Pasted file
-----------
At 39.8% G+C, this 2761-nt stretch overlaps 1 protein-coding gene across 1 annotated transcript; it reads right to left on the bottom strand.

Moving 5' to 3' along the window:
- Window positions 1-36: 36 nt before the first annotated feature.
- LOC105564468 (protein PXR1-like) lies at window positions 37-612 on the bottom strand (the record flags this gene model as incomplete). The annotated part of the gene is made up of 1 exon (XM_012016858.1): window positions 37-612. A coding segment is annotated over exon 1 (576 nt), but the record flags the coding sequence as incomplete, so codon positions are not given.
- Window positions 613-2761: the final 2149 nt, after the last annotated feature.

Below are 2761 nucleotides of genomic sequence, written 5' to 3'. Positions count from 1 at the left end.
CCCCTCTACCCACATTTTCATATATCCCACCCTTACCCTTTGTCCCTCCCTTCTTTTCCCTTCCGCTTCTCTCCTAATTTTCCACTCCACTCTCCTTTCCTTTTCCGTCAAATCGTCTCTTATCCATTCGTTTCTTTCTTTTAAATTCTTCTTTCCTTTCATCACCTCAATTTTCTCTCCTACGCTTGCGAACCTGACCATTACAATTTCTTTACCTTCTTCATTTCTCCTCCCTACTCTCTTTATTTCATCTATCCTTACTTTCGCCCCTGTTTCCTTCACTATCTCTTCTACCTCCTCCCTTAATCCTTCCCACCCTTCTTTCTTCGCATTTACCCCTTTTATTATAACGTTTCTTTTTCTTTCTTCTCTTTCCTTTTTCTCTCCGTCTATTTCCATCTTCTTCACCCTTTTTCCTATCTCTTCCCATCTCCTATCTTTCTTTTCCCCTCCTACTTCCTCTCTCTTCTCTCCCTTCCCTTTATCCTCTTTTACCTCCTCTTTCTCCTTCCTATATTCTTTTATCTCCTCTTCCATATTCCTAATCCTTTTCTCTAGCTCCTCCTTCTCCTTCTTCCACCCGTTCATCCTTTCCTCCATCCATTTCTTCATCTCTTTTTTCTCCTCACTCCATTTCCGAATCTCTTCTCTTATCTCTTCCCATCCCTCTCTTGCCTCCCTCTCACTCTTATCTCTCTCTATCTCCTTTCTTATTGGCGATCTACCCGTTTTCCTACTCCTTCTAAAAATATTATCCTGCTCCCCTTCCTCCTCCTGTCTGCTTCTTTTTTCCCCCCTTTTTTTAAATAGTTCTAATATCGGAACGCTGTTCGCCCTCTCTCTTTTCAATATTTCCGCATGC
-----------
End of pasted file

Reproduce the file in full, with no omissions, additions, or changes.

At 39.8% G+C, this 2761-nt stretch overlaps 1 protein-coding gene across 1 annotated transcript; it reads right to left on the bottom strand.

Moving 5' to 3' along the window:
- Window positions 1-36: 36 nt before the first annotated feature.
- LOC105564468 (protein PXR1-like) lies at window positions 37-612 on the bottom strand (the record flags this gene model as incomplete). The annotated part of the gene is made up of 1 exon (XM_012016858.1): window positions 37-612. A coding segment is annotated over exon 1 (576 nt), but the record flags the coding sequence as incomplete, so codon positions are not given.
- Window positions 613-2761: the final 2149 nt, after the last annotated feature.

Below are 2761 nucleotides of genomic sequence, written 5' to 3'. Positions count from 1 at the left end.
CCCCTCTACCCACATTTTCATATATCCCACCCTTACCCTTTGTCCCTCCCTTCTTTTCCCTTCCGCTTCTCTCCTAATTTTCCACTCCACTCTCCTTTCCTTTTCCGTCAAATCGTCTCTTATCCATTCGTTTCTTTCTTTTAAATTCTTCTTTCCTTTCATCACCTCAATTTTCTCTCCTACGCTTGCGAACCTGACCATTACAATTTCTTTACCTTCTTCATTTCTCCTCCCTACTCTCTTTATTTCATCTATCCTTACTTTCGCCCCTGTTTCCTTCACTATCTCTTCTACCTCCTCCCTTAATCCTTCCCACCCTTCTTTCTTCGCATTTACCCCTTTTATTATAACGTTTCTTTTTCTTTCTTCTCTTTCCTTTTTCTCTCCGTCTATTTCCATCTTCTTCACCCTTTTTCCTATCTCTTCCCATCTCCTATCTTTCTTTTCCCCTCCTACTTCCTCTCTCTTCTCTCCCTTCCCTTTATCCTCTTTTACCTCCTCTTTCTCCTTCCTATATTCTTTTATCTCCTCTTCCATATTCCTAATCCTTTTCTCTAGCTCCTCCTTCTCCTTCTTCCACCCGTTCATCCTTTCCTCCATCCATTTCTTCATCTCTTTTTTCTCCTCACTCCATTTCCGAATCTCTTCTCTTATCTCTTCCCATCCCTCTCTTGCCTCCCTCTCACTCTTATCTCTCTCTATCTCCTTTCTTATTGGCGATCTACCCGTTTTCCTACTCCTTCTAAAAATATTATCCTGCTCCCCTTCCTCCTCCTGTCTGCTTCTTTTTTCCCCCCTTTTTTTAAATAGTTCTAATATCGGAACGCTGTTCGCCCTCTCTCTTTTCAATATTTCCGCATGC